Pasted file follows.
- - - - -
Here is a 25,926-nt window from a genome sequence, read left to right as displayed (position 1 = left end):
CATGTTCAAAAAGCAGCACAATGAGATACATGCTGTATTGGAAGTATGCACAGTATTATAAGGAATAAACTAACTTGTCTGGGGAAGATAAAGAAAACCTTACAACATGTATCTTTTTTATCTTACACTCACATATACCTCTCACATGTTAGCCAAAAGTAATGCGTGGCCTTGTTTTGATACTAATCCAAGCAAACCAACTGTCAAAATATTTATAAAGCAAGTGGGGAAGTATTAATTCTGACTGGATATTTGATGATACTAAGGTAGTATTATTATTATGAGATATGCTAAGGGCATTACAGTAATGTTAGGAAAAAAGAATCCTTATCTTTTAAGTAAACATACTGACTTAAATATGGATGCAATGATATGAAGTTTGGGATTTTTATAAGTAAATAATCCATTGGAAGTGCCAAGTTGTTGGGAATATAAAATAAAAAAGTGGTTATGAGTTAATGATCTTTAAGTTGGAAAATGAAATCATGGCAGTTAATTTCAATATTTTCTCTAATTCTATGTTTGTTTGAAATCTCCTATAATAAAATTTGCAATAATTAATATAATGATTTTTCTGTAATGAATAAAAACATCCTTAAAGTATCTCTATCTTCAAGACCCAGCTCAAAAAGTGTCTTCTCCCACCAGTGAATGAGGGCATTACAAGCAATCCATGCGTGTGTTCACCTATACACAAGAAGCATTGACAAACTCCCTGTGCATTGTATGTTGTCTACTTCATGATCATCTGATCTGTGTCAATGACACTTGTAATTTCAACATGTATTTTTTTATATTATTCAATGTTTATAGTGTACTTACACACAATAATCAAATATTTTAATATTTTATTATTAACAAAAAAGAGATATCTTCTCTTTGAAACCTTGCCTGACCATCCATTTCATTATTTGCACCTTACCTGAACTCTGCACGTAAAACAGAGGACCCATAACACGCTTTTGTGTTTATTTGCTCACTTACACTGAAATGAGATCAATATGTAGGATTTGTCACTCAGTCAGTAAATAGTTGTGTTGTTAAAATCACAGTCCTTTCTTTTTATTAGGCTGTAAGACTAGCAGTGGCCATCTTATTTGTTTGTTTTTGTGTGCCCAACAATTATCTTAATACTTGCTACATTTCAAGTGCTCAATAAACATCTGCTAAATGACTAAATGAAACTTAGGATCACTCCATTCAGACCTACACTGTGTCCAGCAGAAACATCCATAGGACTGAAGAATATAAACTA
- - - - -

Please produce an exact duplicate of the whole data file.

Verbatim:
Here is a 25,926-nt window from a genome sequence, read left to right as displayed (position 1 = left end):
CATGTTCAAAAAGCAGCACAATGAGATACATGCTGTATTGGAAGTATGCACAGTATTATAAGGAATAAACTAACTTGTCTGGGGAAGATAAAGAAAACCTTACAACATGTATCTTTTTTATCTTACACTCACATATACCTCTCACATGTTAGCCAAAAGTAATGCGTGGCCTTGTTTTGATACTAATCCAAGCAAACCAACTGTCAAAATATTTATAAAGCAAGTGGGGAAGTATTAATTCTGACTGGATATTTGATGATACTAAGGTAGTATTATTATTATGAGATATGCTAAGGGCATTACAGTAATGTTAGGAAAAAAGAATCCTTATCTTTTAAGTAAACATACTGACTTAAATATGGATGCAATGATATGAAGTTTGGGATTTTTATAAGTAAATAATCCATTGGAAGTGCCAAGTTGTTGGGAATATAAAATAAAAAAGTGGTTATGAGTTAATGATCTTTAAGTTGGAAAATGAAATCATGGCAGTTAATTTCAATATTTTCTCTAATTCTATGTTTGTTTGAAATCTCCTATAATAAAATTTGCAATAATTAATATAATGATTTTTCTGTAATGAATAAAAACATCCTTAAAGTATCTCTATCTTCAAGACCCAGCTCAAAAAGTGTCTTCTCCCACCAGTGAATGAGGGCATTACAAGCAATCCATGCGTGTGTTCACCTATACACAAGAAGCATTGACAAACTCCCTGTGCATTGTATGTTGTCTACTTCATGATCATCTGATCTGTGTCAATGACACTTGTAATTTCAACATGTATTTTTTTATATTATTCAATGTTTATAGTGTACTTACACACAATAATCAAATATTTTAATATTTTATTATTAACAAAAAAGAGATATCTTCTCTTTGAAACCTTGCCTGACCATCCATTTCATTATTTGCACCTTACCTGAACTCTGCACGTAAAACAGAGGACCCATAACACGCTTTTGTGTTTATTTGCTCACTTACACTGAAATGAGATCAATATGTAGGATTTGTCACTCAGTCAGTAAATAGTTGTGTTGTTAAAATCACAGTCCTTTCTTTTTATTAGGCTGTAAGACTAGCAGTGGCCATCTTATTTGTTTGTTTTTGTGTGCCCAACAATTATCTTAATACTTGCTACATTTCAAGTGCTCAATAAACATCTGCTAAATGACTAAATGAAACTTAGGATCACTCCATTCAGACCTACACTGTGTCCAGCAGAAACATCCATAGGACTGAAGAATATAAACTA